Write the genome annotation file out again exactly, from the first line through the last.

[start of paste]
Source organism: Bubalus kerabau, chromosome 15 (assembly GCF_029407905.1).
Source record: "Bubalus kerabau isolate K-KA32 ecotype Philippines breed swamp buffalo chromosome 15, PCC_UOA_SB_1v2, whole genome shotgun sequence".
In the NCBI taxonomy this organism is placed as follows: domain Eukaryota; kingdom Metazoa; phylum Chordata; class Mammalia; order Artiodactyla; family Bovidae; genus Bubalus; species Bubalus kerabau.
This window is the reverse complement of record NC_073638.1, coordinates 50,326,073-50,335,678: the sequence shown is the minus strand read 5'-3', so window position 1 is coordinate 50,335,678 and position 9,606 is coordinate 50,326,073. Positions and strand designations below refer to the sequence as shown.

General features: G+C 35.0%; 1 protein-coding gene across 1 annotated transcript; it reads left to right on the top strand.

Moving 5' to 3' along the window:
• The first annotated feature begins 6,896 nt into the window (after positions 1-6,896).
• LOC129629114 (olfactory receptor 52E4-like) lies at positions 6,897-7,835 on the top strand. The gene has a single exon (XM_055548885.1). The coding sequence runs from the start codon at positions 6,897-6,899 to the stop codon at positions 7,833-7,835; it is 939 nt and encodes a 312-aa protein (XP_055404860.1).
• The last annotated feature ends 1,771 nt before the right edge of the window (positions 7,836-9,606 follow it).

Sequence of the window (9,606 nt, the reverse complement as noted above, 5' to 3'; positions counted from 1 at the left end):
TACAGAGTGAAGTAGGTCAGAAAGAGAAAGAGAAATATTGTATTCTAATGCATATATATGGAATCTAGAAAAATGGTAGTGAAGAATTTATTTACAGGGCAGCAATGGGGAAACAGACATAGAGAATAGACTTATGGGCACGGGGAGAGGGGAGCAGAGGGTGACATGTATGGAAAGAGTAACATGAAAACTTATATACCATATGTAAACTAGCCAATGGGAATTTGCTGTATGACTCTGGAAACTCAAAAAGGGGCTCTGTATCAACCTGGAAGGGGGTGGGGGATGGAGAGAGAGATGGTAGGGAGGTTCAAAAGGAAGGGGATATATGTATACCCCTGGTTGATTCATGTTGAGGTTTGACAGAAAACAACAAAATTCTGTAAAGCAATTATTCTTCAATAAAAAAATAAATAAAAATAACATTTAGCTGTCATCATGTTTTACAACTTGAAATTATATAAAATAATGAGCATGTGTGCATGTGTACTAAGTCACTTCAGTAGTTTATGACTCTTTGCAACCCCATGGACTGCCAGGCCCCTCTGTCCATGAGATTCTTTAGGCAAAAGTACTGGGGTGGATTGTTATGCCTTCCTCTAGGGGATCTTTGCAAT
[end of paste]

Source organism: Bubalus kerabau, chromosome 15 (assembly GCF_029407905.1).
Source record: "Bubalus kerabau isolate K-KA32 ecotype Philippines breed swamp buffalo chromosome 15, PCC_UOA_SB_1v2, whole genome shotgun sequence".
In the NCBI taxonomy this organism is placed as follows: domain Eukaryota; kingdom Metazoa; phylum Chordata; class Mammalia; order Artiodactyla; family Bovidae; genus Bubalus; species Bubalus kerabau.
This window is the reverse complement of record NC_073638.1, coordinates 50,326,073-50,335,678: the sequence shown is the minus strand read 5'-3', so window position 1 is coordinate 50,335,678 and position 9,606 is coordinate 50,326,073. Positions and strand designations below refer to the sequence as shown.

General features: G+C 35.0%; 1 protein-coding gene across 1 annotated transcript; it reads left to right on the top strand.

Moving 5' to 3' along the window:
• The first annotated feature begins 6,896 nt into the window (after positions 1-6,896).
• LOC129629114 (olfactory receptor 52E4-like) lies at positions 6,897-7,835 on the top strand. The gene has a single exon (XM_055548885.1). The coding sequence runs from the start codon at positions 6,897-6,899 to the stop codon at positions 7,833-7,835; it is 939 nt and encodes a 312-aa protein (XP_055404860.1).
• The last annotated feature ends 1,771 nt before the right edge of the window (positions 7,836-9,606 follow it).

Sequence of the window (9,606 nt, the reverse complement as noted above, 5' to 3'; positions counted from 1 at the left end):
TACAGAGTGAAGTAGGTCAGAAAGAGAAAGAGAAATATTGTATTCTAATGCATATATATGGAATCTAGAAAAATGGTAGTGAAGAATTTATTTACAGGGCAGCAATGGGGAAACAGACATAGAGAATAGACTTATGGGCACGGGGAGAGGGGAGCAGAGGGTGACATGTATGGAAAGAGTAACATGAAAACTTATATACCATATGTAAACTAGCCAATGGGAATTTGCTGTATGACTCTGGAAACTCAAAAAGGGGCTCTGTATCAACCTGGAAGGGGGTGGGGGATGGAGAGAGAGATGGTAGGGAGGTTCAAAAGGAAGGGGATATATGTATACCCCTGGTTGATTCATGTTGAGGTTTGACAGAAAACAACAAAATTCTGTAAAGCAATTATTCTTCAATAAAAAAATAAATAAAAATAACATTTAGCTGTCATCATGTTTTACAACTTGAAATTATATAAAATAATGAGCATGTGTGCATGTGTACTAAGTCACTTCAGTAGTTTATGACTCTTTGCAACCCCATGGACTGCCAGGCCCCTCTGTCCATGAGATTCTTTAGGCAAAAGTACTGGGGTGGATTGTTATGCCTTCCTCTAGGGGATCTTTGCAAT